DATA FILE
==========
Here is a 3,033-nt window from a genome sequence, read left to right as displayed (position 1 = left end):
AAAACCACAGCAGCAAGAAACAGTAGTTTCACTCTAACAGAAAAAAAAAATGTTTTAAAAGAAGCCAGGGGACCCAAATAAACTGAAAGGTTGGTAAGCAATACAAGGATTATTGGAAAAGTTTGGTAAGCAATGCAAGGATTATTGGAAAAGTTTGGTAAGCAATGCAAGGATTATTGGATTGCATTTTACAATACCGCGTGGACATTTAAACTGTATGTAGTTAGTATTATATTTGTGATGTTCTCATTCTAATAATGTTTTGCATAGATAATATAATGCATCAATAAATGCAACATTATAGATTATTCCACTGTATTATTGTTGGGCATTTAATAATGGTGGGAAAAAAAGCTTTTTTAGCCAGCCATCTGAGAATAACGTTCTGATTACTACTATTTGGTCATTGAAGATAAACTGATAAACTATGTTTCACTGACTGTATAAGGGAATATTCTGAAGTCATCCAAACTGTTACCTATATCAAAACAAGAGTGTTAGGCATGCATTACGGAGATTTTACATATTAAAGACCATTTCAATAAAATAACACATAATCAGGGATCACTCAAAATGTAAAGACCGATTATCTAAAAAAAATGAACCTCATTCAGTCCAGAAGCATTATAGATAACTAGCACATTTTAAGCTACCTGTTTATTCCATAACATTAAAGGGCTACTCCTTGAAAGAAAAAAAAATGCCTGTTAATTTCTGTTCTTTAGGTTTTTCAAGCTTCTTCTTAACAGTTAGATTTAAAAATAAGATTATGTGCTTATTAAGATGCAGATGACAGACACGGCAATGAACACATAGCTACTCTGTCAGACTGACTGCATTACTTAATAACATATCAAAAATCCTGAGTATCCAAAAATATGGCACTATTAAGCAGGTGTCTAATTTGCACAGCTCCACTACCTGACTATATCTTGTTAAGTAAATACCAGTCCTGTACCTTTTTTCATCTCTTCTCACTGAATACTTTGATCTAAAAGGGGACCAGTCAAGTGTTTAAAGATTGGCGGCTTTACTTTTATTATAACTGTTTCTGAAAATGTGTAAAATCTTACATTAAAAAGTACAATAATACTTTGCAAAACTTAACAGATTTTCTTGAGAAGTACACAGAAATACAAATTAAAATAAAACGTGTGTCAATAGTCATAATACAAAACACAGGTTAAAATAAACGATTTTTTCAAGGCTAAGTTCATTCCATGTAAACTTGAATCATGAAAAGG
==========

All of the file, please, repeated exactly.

Here is a 3,033-nt window from a genome sequence, read left to right as displayed (position 1 = left end):
AAAACCACAGCAGCAAGAAACAGTAGTTTCACTCTAACAGAAAAAAAAAATGTTTTAAAAGAAGCCAGGGGACCCAAATAAACTGAAAGGTTGGTAAGCAATACAAGGATTATTGGAAAAGTTTGGTAAGCAATGCAAGGATTATTGGAAAAGTTTGGTAAGCAATGCAAGGATTATTGGATTGCATTTTACAATACCGCGTGGACATTTAAACTGTATGTAGTTAGTATTATATTTGTGATGTTCTCATTCTAATAATGTTTTGCATAGATAATATAATGCATCAATAAATGCAACATTATAGATTATTCCACTGTATTATTGTTGGGCATTTAATAATGGTGGGAAAAAAAGCTTTTTTAGCCAGCCATCTGAGAATAACGTTCTGATTACTACTATTTGGTCATTGAAGATAAACTGATAAACTATGTTTCACTGACTGTATAAGGGAATATTCTGAAGTCATCCAAACTGTTACCTATATCAAAACAAGAGTGTTAGGCATGCATTACGGAGATTTTACATATTAAAGACCATTTCAATAAAATAACACATAATCAGGGATCACTCAAAATGTAAAGACCGATTATCTAAAAAAAATGAACCTCATTCAGTCCAGAAGCATTATAGATAACTAGCACATTTTAAGCTACCTGTTTATTCCATAACATTAAAGGGCTACTCCTTGAAAGAAAAAAAAATGCCTGTTAATTTCTGTTCTTTAGGTTTTTCAAGCTTCTTCTTAACAGTTAGATTTAAAAATAAGATTATGTGCTTATTAAGATGCAGATGACAGACACGGCAATGAACACATAGCTACTCTGTCAGACTGACTGCATTACTTAATAACATATCAAAAATCCTGAGTATCCAAAAATATGGCACTATTAAGCAGGTGTCTAATTTGCACAGCTCCACTACCTGACTATATCTTGTTAAGTAAATACCAGTCCTGTACCTTTTTTCATCTCTTCTCACTGAATACTTTGATCTAAAAGGGGACCAGTCAAGTGTTTAAAGATTGGCGGCTTTACTTTTATTATAACTGTTTCTGAAAATGTGTAAAATCTTACATTAAAAAGTACAATAATACTTTGCAAAACTTAACAGATTTTCTTGAGAAGTACACAGAAATACAAATTAAAATAAAACGTGTGTCAATAGTCATAATACAAAACACAGGTTAAAATAAACGATTTTTTCAAGGCTAAGTTCATTCCATGTAAACTTGAATCATGAAAAGG